Former minister for industrial relations Peter Reith was back on the waterfront. But this time he was there only to enjoy a meal hosted by the Victorian division of the Liberal Party. Feral protesters were on the Melbourne waterfront too, shoving dinner guests and police, breaking a window in their so-called peaceful protest. A woman at my table, nursing a bruised hand from the fracas, would be forgiven for describing those who assaulted her as criminals, not protesters. While that must have brought back memories for John Howard, his address to the faithful was no remembrance of things past. Instead, it was a piercing reminder of what leadership looks like, be it 1996 or 2016.
On two fronts, the timing for a leadership chat was perfect. It came as we learned Liberal backbencher Kevin Andrews said he was prepared to challenge Malcolm Turnbull for the leadership and anointed himself an “intellectual leader” of the Liberal Party.
Not to make fun of Andrews, it’s silly to claim the leadership mantle when few people, beyond your base of loyal local followers, know your name. If you have to assert you’re an intellectual leader, it’s odds-on you’re probably not. You earn the mantle of intellectual leadership, you don’t proclaim it.
The conservative MP from Victoria has held portfolios in social services and defence in the Abbott government and ageing, workplace relations and immigration in the Howard government. But hand on heart, did Andrews shift the national debate on issues of importance in these portfolios?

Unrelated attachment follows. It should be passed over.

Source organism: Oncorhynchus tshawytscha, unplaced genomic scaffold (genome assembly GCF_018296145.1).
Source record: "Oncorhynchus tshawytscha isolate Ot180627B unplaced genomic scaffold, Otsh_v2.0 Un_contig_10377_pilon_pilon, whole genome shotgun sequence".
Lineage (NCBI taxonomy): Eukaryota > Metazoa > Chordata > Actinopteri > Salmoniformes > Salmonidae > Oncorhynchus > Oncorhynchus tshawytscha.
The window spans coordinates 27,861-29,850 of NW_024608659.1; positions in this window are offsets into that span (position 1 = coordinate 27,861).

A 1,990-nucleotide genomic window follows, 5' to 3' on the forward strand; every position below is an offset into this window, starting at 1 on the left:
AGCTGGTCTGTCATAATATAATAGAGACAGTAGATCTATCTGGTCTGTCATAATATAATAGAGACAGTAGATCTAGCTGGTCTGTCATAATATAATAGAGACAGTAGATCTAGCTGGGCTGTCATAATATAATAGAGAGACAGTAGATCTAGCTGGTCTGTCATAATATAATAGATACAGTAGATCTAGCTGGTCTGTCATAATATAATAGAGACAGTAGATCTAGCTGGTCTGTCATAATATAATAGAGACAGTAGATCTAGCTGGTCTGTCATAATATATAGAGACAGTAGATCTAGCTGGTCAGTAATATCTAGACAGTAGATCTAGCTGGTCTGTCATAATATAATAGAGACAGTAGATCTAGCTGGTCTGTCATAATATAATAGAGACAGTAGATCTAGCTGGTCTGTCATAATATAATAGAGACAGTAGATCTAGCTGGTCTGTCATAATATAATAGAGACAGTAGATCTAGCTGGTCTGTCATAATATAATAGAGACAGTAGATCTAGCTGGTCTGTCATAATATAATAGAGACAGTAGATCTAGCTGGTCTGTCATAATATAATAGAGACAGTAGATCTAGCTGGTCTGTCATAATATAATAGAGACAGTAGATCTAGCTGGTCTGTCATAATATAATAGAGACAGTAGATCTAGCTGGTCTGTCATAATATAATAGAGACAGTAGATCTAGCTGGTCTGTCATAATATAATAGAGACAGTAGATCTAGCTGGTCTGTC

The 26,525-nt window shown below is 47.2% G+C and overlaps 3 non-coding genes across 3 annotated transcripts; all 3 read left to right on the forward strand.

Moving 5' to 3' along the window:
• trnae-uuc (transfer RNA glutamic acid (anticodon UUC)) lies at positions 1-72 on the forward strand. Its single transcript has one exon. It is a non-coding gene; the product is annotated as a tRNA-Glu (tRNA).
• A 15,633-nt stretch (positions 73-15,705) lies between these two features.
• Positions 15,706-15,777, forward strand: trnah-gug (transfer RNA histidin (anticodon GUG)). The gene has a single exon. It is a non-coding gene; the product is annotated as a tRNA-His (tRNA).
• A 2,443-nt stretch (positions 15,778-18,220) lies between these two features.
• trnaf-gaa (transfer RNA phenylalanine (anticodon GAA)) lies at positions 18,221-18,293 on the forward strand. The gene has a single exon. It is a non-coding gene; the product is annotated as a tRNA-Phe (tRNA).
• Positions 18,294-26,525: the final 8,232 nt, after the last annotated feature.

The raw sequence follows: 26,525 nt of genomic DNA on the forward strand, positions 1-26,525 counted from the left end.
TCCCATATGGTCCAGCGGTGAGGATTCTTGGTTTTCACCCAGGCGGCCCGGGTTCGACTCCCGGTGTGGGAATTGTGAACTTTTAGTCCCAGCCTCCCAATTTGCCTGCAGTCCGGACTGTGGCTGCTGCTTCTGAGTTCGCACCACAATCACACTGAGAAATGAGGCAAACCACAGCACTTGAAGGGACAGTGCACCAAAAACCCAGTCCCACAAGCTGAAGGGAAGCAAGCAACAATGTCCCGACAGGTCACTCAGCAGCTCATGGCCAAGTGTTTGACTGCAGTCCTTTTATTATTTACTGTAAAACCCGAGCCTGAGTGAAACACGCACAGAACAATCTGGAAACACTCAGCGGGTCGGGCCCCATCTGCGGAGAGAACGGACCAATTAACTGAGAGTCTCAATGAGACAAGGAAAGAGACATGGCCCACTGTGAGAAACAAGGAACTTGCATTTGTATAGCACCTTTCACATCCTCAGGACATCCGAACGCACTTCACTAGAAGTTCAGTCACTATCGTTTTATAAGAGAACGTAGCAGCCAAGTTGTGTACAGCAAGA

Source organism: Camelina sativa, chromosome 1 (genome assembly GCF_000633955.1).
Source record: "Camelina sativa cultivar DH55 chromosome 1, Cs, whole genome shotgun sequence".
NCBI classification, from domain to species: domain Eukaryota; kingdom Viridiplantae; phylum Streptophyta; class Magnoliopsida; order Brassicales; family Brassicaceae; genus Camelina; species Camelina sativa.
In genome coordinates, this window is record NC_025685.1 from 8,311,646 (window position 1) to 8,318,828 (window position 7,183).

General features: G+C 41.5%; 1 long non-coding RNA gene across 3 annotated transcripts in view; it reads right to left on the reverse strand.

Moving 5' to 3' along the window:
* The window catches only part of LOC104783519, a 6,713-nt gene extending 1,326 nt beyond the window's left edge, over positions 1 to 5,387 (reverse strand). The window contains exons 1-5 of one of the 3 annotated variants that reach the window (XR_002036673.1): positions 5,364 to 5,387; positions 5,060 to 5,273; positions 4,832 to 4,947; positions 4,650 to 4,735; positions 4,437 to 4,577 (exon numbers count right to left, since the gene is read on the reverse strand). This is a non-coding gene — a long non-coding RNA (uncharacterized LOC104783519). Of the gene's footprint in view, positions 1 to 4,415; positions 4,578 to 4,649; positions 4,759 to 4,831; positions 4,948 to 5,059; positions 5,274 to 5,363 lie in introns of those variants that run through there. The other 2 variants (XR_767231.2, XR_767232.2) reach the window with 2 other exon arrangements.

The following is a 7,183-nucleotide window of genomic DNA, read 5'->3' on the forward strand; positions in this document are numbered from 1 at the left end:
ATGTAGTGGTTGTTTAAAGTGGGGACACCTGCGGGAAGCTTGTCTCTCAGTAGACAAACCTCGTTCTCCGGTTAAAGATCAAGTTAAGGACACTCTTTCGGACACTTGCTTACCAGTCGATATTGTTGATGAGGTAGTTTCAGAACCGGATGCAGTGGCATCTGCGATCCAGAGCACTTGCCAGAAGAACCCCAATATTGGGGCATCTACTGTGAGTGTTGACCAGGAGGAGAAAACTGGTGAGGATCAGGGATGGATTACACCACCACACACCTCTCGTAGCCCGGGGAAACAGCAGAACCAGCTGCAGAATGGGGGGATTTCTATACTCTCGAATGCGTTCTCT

Andrews is a decent man but he is part of the problem confronting conservative politics if he imagines he is an intellectual leader of that cause. An intellectual leader articulates his or her ideas, and more than that, draws people to those ideas. Not just the stalwarts. That’s the easy part. Intellectual leaders talk to people beyond the base, they draw new recruits to the cause, convince waverers about the rightness of their ideas. They take on the Left day in day out, understand the power of language and the difference between preaching and persuasion. They realise that the stereotypes of conservatives created by the Left need to be disproved and demolished.
Howard’s take on leadership resonated for another reason, coming soon after another dip in the Prime Minister’s personal ratings and the Coalition government’s poll numbers. Addressing the 1100-plus audience, Howard said he is often asked about the key to successful government. He recalled advice from his mentor, John Carrick, many years ago: “John, you’ve always got to remember one thing: government is a battle of values and ideas. It’s not a public relations contest.”
Howard lived that battle. He didn’t look for love from voters, instead recognising that respect counts for more. Howard used every opportunity to articulate his government’s stance on everything from fiscal repair, national security, border protection and the importance of the country’s history and cultural confidence.